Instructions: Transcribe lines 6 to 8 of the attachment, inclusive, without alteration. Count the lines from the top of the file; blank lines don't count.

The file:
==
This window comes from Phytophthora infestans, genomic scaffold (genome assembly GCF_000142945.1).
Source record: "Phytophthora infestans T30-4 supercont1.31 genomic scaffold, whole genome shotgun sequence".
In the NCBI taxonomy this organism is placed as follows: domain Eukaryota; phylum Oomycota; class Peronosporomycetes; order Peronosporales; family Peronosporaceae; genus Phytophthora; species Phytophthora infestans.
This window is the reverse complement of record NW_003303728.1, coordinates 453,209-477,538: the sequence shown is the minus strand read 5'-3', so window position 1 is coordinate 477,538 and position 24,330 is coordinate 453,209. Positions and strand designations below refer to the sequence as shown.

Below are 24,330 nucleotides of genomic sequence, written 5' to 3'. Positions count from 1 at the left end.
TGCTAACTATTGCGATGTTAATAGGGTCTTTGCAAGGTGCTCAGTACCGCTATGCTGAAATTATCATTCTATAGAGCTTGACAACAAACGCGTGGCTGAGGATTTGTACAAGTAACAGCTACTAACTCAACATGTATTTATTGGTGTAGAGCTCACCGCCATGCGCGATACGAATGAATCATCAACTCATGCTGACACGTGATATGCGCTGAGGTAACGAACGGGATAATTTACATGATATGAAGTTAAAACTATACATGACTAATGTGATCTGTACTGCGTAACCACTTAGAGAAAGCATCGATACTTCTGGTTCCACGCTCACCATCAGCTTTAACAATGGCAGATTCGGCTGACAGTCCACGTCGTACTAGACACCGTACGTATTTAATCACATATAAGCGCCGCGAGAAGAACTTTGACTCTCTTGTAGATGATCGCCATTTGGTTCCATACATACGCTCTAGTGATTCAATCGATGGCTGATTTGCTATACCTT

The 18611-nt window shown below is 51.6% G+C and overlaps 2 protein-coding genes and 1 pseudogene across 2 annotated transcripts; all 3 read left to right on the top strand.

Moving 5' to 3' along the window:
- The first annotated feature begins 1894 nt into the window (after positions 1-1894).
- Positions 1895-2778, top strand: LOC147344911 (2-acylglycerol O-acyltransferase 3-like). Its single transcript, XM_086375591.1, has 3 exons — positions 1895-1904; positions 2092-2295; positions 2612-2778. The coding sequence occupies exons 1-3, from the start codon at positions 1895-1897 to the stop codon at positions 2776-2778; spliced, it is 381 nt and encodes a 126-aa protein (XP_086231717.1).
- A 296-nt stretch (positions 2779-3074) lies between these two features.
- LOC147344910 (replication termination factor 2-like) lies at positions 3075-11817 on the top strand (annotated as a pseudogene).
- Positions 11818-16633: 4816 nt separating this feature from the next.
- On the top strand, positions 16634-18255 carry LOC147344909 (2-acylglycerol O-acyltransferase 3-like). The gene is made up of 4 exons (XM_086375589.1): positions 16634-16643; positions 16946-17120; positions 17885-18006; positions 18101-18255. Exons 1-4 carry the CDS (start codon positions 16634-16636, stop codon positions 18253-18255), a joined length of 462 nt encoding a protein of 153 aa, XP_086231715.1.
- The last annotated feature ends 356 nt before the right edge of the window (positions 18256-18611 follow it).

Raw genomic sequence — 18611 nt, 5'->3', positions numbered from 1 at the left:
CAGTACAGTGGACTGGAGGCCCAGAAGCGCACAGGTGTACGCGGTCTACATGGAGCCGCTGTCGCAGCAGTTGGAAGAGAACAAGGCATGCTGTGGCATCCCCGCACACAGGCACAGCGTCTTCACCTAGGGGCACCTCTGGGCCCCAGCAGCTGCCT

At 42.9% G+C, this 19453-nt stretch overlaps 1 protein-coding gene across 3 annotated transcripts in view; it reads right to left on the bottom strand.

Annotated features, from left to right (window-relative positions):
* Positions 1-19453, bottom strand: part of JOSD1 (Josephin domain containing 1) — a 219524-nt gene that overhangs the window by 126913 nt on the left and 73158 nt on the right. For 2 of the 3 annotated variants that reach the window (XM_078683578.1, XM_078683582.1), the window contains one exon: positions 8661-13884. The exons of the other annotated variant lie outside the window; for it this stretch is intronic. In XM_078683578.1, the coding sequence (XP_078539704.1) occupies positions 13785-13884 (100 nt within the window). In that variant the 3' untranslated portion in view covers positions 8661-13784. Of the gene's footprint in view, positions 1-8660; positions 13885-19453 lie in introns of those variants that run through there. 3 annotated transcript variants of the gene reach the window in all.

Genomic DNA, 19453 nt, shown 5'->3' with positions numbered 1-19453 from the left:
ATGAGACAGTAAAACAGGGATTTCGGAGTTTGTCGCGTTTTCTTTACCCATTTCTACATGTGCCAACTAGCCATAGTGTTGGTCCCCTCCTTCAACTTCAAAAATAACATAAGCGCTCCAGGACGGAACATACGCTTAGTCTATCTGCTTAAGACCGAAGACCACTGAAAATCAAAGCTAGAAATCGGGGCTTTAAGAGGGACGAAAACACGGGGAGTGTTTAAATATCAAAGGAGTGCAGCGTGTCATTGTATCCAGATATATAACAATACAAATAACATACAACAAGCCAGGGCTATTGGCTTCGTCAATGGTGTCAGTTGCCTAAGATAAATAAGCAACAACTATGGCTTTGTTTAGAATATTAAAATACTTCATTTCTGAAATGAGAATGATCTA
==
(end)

TGCTAACTATTGCGATGTTAATAGGGTCTTTGCAAGGTGCTCAGTACCGCTATGCTGAAATTATCATTCTATAGAGCTTGACAACAAACGCGTGGCTGAGGATTTGTACAAGTAACAGCTACTAACTCAACATGTATTTATTGGTGTAGAGCTCACCGCCATGCGCGATACGAATGAATCATCAACTCATGCTGACACGTGATATGCGCTGAGGTAACGAACGGGATAATTTACATGATATGAAGTTAAAACTATACATGACTAATGTGATCTGTACTGCGTAACCACTTAGAGAAAGCATCGATACTTCTGGTTCCACGCTCACCATCAGCTTTAACAATGGCAGATTCGGCTGACAGTCCACGTCGTACTAGACACCGTACGTATTTAATCACATATAAGCGCCGCGAGAAGAACTTTGACTCTCTTGTAGATGATCGCCATTTGGTTCCATACATACGCTCTAGTGATTCAATCGATGGCTGATTTGCTATACCTT

The 18611-nt window shown below is 51.6% G+C and overlaps 2 protein-coding genes and 1 pseudogene across 2 annotated transcripts; all 3 read left to right on the top strand.

Moving 5' to 3' along the window: